The GM sits behind dozens of books and weeks of research and preparation. A map, painstakingly drawn lies on the table between you. Everyone is looking at you. The party has been attempting to deceive the local town guard about your intentions in this ill fated village. You’ve been asked by the GM to roll your bluff and you’re just staring back all glassy eyed because you can see it in your mind. Your character sheet is sitting on the table by the door at home and you have no idea what your bluff skill is without it.
You had one job, player. While GMs often create entire worlds out of whole cloth filled with monsters and non-player characters to carry the story with the players, players only have to arrive with imagination and their character sheet. You don’t even need your own dice in most cases. GMs are notorious die collectors… it’s like a bad drug habit or particular pornography kink. I’m saying they collect polyhedrons way beyond what would be considered a hobby or even socially acceptable. But I digress. We were talking about you and how you left behind the only physical thing required of a player. I admit it’s rare. I mean it should be, right? It’s usually only one sheet of paper – maybe two. Point being that the game has now completely ground to a halt because while you may be the most trusting player to ever roll dice, without those necessary stats and skills in front of you, we aren’t just going to take it on faith what roll you need to get, or what your defense is, or whether you remembered to write down how much money you have. To put it bluntly – no character sheet – no game.
What’s the Big Deal?
“Why is that?” you ask with the innocence of one who has never derailed a night’s entertainment with your friends before. Let’s get down to brass tacks then. The character sheet is the representation in numbers or percents or points of what your character can do… and unless she’s REALLY nice, the GM isn’t required or even likely to have copies. You may know that your character is a dark and brooding assassin who blends into shadows like smoke. Your character sheet is going to tell the GM just how well that works… the whole disappear-smoke-shadow-thing. It’s usually made up of a few general sections arranged to make it easy for you as a player to find skills, attributes, or weapons and roll for difficult tasks. Those sections in the simplest terms are your Stats, your Skills and your Possessions.
Attributes are the foundation of your character. Sometimes called Stats, or Characteristics, or whatever a game designer thinks is cool, these few point totals are based on things like your physical strength, your speed or dexterity, and your intelligence or wisdom. They are who you are before you add a personality and they are used as a base score for the creation of nearly everything else. They will not be perfect. Perfect is boring. You may be amazing in one area and incredibly weak in another. Or you may be balanced but nothing really special yet. This is on purpose. Stop complaining. These foundations are important in shaping your character but don’t make the mistake of having them BE your character. Just like the real you, your character will be more exciting and amazing by what he does with the hand he was dealt and not by how powerful that hand is.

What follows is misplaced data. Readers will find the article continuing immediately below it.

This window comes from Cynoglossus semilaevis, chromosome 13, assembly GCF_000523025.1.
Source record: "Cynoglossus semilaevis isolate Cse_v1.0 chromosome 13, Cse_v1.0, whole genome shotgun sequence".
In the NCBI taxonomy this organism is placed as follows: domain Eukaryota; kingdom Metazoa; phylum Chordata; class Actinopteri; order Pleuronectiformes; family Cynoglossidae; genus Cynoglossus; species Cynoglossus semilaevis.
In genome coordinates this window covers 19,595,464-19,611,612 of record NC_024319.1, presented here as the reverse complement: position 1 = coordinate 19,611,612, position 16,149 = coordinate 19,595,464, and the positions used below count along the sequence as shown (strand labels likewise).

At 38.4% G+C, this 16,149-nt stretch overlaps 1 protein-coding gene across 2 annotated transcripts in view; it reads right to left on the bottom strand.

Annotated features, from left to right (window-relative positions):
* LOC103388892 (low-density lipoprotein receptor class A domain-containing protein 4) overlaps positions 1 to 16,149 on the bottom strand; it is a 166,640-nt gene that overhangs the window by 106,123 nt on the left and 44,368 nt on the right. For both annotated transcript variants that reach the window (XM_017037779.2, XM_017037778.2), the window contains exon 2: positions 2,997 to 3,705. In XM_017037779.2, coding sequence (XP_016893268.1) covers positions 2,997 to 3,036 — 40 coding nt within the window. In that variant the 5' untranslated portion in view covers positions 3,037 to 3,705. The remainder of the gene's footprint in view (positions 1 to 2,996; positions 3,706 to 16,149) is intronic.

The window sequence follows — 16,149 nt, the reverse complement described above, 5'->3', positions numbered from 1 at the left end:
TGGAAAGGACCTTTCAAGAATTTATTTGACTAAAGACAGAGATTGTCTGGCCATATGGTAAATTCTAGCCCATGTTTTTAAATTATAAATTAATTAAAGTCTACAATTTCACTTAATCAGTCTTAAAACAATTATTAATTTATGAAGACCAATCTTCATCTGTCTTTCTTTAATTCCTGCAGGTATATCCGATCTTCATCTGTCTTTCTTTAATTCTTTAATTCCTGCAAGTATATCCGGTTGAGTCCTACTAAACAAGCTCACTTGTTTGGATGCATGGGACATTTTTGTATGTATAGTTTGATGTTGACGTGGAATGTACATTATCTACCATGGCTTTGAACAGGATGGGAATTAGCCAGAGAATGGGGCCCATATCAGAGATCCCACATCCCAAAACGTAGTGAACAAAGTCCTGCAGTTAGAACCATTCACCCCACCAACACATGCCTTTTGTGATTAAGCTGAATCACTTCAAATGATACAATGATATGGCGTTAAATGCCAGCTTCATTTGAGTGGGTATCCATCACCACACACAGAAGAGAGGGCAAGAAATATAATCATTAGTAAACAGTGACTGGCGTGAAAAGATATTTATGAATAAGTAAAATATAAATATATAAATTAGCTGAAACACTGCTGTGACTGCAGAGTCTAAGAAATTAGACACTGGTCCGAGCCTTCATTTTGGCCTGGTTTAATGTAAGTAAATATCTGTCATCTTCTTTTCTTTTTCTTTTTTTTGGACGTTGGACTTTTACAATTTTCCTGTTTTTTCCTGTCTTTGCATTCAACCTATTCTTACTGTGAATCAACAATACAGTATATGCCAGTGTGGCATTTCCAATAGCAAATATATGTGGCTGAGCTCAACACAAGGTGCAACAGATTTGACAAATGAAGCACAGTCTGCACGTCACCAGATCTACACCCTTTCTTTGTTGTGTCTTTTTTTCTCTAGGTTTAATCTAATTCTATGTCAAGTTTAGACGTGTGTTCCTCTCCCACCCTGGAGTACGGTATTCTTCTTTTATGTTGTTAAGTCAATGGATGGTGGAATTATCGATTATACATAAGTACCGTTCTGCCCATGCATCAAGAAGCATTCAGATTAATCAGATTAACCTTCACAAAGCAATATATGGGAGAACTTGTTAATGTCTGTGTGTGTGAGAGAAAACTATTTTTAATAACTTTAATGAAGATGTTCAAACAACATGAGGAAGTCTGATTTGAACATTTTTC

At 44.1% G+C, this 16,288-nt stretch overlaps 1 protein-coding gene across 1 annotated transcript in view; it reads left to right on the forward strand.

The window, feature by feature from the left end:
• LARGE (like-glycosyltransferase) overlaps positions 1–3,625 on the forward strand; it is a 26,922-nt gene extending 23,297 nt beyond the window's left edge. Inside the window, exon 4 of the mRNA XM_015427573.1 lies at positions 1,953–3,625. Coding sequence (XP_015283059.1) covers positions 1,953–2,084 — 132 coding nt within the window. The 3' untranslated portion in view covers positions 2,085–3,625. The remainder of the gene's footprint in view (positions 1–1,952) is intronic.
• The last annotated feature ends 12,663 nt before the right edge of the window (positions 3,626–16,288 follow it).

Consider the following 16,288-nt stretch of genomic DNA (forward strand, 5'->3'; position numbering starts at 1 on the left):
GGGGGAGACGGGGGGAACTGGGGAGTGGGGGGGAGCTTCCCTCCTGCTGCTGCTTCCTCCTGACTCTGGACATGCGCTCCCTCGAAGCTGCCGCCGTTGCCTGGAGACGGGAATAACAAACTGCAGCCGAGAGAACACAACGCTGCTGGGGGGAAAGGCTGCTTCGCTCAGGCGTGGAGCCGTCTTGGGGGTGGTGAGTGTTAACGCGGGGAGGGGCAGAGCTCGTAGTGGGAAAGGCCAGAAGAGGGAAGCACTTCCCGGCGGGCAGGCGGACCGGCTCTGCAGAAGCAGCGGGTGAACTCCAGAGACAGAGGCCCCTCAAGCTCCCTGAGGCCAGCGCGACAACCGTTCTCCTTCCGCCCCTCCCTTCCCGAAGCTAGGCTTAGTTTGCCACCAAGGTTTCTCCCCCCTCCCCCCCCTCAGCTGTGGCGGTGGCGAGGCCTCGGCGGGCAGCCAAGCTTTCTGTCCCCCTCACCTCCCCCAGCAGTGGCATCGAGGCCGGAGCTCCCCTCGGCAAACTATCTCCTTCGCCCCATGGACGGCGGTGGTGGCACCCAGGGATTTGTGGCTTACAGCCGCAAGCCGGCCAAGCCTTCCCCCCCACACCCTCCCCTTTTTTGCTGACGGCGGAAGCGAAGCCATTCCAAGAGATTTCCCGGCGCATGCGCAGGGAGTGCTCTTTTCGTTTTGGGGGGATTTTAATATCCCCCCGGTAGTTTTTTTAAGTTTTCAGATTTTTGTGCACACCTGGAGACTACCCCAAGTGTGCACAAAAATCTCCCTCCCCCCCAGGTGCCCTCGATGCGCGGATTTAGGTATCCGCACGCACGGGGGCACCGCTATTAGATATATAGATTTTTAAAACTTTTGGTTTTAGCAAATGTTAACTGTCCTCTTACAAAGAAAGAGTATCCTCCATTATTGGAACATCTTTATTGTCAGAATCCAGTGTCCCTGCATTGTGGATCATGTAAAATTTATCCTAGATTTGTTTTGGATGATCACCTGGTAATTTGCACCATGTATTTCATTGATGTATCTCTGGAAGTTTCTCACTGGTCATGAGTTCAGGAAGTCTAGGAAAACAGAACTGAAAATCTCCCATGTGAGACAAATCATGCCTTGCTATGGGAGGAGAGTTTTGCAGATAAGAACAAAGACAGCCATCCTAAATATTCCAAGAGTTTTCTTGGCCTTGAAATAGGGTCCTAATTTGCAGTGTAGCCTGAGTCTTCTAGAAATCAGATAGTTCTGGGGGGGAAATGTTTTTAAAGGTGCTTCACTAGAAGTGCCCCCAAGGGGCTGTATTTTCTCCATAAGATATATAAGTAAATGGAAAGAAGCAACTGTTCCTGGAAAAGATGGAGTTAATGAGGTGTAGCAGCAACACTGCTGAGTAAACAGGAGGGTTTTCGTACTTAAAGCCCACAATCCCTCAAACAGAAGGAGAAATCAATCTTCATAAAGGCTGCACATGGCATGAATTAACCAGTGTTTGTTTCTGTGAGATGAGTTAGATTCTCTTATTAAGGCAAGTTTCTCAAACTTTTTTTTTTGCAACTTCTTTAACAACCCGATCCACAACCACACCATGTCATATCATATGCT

Most games will have some sort of skill section. It maybe be broad or a definitive list of 30 plus common skills. Usually anything not on a skill list will fall back to the relevant Attribute and most skill rolls are a combination of an Attribute and a Skill. The reasoning is that your Attributes may have made something seem natural but Skills are how much you chose to further develop that talent. So Dexterity might be how nimble you are but Acrobatics is a dedicated choice to be even better in a particular area of ‘being nimble’.
What’s yours is yours – if you can prove it
Your possessions are how you, as a player, keep track of what you, as a character, own. That might be armor and weapons or gold and silver. Maybe it’s your book of spells or that really weird glowing necklace the creepy old guy gave you in the graveyard. Write it down. Some GMs are more strict than others but the general rule of thumb is: If it’s not on your character sheet, you don’t have it with you… or maybe at all.
A hierarchy of priority in gaming organizes most character sheets. Your base stats remain front and center because they form the root of many actions. Your skills or abilities are often located somewhere on the sheet with enough room to list off dozens of potential choices in training. Fighting or Combat Skills might be put somewhere singular and prominent on a character sheet. So many games out there know that the most obvious conflict is physical conflict so most will come to blows sooner than later. Things like your ability to dodge a sword or shoot a gun are particularly easy to find on a well made character sheet. Now depending on the game, there might be more to your character sheet like Wizards and spells, Vampires with unholy disciplines, or Superheroes with special powers, but you get the idea.
So there you have it. Your one thing. The character distilled into a single sheet of numbers or percentiles. But without it, you can only say what you want your character to do and not whether you can actually do it. Things like your experience over a campaign or level of power will decide the outcome of actions. The GM has all the rules and stats for everything else but only the character sheet can begin to tell everyone how it all turns out. Oh and that horror story about leaving it at home. Yep. I’ve totally done that. Maybe you have a similar tale of woe. But I bet you only did that once. Right?